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It is refreshing to come across a PDF editor that works like a standard word processor and, in some ways, even more intuitively and efficiently than Adobe Acrobat itself. Infix PDF Editor has been designed to make PDF documents flexible and easy to edit, allowing you to change entire sentences and paragraphs without altering the original layout. Besides, it comes with tools to determine the reading order and to turn image-based PDFs into readable text.
PDF editors that promise you a Word-like experience are not new. What is new is the fact that, for a change, Infix PDF Editor not only promises Word-like ease of use and functionality but also delivers them successfully. Most PFD tools call themselves “editors” just because they let you add comments in windows that are placed on top of the existing text or because you can change words or lines in a more or less convincing way. However, very few of them will let you reflow the edited text in a way that follows the original layout and doesn’t destroy the page appearance, just as you do when editing a Word document. Even fewer will allow you to revise a document and mark the changes similarly as what you can do with the Track Changes feature in Word.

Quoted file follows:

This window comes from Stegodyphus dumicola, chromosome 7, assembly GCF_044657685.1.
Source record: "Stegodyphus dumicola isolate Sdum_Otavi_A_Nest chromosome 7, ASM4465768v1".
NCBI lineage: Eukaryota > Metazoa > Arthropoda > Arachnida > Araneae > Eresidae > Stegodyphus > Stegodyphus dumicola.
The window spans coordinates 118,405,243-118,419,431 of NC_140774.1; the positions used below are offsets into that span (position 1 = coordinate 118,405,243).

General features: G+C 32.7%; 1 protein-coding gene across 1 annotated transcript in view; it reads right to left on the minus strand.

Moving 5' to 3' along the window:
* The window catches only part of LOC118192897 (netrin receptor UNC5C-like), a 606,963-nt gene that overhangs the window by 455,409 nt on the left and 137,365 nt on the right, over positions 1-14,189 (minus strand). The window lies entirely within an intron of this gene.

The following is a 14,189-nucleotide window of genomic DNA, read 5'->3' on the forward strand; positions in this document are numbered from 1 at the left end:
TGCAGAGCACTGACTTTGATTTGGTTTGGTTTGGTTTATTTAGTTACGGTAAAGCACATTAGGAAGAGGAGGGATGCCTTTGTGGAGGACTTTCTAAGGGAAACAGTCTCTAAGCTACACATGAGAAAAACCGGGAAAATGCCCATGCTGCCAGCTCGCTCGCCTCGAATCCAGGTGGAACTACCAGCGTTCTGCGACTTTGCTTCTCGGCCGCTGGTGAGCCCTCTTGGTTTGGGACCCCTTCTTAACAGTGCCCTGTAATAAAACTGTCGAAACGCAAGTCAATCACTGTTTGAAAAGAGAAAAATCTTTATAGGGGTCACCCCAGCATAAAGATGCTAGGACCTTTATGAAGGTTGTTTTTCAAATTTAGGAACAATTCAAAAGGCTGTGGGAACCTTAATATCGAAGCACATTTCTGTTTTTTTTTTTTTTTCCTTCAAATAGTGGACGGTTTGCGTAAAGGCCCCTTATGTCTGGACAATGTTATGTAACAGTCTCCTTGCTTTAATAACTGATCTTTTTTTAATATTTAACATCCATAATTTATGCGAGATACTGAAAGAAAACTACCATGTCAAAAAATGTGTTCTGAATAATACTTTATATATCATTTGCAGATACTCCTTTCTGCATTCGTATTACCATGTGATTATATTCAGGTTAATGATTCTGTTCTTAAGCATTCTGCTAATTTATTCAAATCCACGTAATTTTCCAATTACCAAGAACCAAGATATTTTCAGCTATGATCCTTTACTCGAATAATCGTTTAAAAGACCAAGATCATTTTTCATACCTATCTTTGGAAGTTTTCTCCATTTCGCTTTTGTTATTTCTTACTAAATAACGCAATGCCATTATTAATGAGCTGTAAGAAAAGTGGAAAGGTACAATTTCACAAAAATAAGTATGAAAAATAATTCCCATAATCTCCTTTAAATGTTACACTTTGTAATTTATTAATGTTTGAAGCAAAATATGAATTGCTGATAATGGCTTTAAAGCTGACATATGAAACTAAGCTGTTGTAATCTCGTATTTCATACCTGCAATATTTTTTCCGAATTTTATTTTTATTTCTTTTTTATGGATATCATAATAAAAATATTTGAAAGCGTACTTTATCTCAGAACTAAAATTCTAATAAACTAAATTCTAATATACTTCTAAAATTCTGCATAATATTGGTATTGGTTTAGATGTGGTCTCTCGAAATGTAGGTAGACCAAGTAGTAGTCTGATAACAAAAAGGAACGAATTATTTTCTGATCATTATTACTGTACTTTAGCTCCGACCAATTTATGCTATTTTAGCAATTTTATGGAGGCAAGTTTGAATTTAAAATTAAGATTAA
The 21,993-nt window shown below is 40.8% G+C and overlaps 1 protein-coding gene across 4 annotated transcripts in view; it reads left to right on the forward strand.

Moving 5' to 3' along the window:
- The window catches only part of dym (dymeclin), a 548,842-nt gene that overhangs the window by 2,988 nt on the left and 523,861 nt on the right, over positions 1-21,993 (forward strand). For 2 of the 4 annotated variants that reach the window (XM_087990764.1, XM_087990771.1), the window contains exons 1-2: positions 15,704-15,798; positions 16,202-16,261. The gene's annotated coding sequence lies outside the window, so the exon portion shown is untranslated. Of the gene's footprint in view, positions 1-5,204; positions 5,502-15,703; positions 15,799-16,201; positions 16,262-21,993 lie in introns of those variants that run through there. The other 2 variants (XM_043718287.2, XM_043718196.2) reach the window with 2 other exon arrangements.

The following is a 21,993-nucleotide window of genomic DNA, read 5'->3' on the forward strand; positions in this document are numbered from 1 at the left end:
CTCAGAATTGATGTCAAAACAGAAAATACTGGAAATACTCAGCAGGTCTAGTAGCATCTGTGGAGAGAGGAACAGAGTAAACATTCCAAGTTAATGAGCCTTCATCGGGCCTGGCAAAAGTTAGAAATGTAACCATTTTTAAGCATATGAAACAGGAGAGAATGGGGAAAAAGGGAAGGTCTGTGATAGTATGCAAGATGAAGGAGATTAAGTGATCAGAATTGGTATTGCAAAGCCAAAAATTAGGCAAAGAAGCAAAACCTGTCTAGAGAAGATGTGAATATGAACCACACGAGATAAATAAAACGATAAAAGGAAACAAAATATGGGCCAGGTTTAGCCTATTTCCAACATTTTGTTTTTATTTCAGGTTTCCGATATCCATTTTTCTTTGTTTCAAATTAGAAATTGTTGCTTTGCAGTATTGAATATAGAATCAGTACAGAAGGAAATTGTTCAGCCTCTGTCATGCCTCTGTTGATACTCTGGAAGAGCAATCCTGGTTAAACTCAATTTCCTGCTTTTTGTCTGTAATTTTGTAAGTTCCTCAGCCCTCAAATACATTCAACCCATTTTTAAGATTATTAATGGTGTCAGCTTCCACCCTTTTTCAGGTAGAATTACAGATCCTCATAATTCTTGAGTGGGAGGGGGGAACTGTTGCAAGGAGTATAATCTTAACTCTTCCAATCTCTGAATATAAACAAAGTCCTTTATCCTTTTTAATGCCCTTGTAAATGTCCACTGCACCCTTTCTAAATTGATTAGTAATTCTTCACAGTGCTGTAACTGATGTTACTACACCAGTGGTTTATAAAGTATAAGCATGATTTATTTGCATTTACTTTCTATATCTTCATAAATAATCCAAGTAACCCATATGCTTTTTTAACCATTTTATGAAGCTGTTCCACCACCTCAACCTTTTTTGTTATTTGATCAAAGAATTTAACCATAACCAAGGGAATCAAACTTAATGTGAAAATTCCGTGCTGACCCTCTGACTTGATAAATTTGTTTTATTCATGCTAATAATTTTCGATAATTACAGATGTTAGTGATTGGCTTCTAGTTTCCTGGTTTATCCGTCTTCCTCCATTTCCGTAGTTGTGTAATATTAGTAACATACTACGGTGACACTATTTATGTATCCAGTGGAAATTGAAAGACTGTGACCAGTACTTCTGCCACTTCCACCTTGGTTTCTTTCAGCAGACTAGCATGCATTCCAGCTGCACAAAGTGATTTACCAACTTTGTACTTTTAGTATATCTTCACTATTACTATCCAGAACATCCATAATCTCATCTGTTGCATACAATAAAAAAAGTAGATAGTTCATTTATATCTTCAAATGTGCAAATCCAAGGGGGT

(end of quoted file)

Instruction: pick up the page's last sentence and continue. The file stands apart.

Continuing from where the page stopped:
PDF files are particularly difficult for persons with a print disability, as PDF stores text in tags that may or may not reflect what you see on the screen. A correct and logical reading order is paramount for those using screen readers, and is one of those features that PDF tend not to care much about when building a new document. Columns, sidebars, images and their captions, etc., need to be read in a specific order for the text to make sense, and in this feature Infix PDF Editor excels like no other. The program combines text reflowing, text threads, and paragraph numbering to offer those with a visual impairment a sensible reading order of not-so-straightforward texts. To top these “accessibility features” off, the program can turn any image-based PDF into a fully editable file thanks to its OCR support, thus allowing persons with a print disability to read the document and all users to edit it easily.
Of course, this PDF editor comes with all the editing functions you can think of – watermarking, find and replace text, spell checker, Bates numbering, form filling tools, PDF creation from the most common text-based formats, PDF conversion to EPUB or HTML, and many more. All of them work seamlessly, making you forget that you are actually dealing with a rigid PDF file. When it comes to the license, it works on a subscription basis – a system I’m not too fond of particularly, but that other users may find useful for their purposes.
- Change the reading order
- Create text threads
- Reflows text after editing
- OCR support
- Offers the option to remap characters
- Add watermarks and notes
- Compare similar PDF documents
- Subscription-based pricing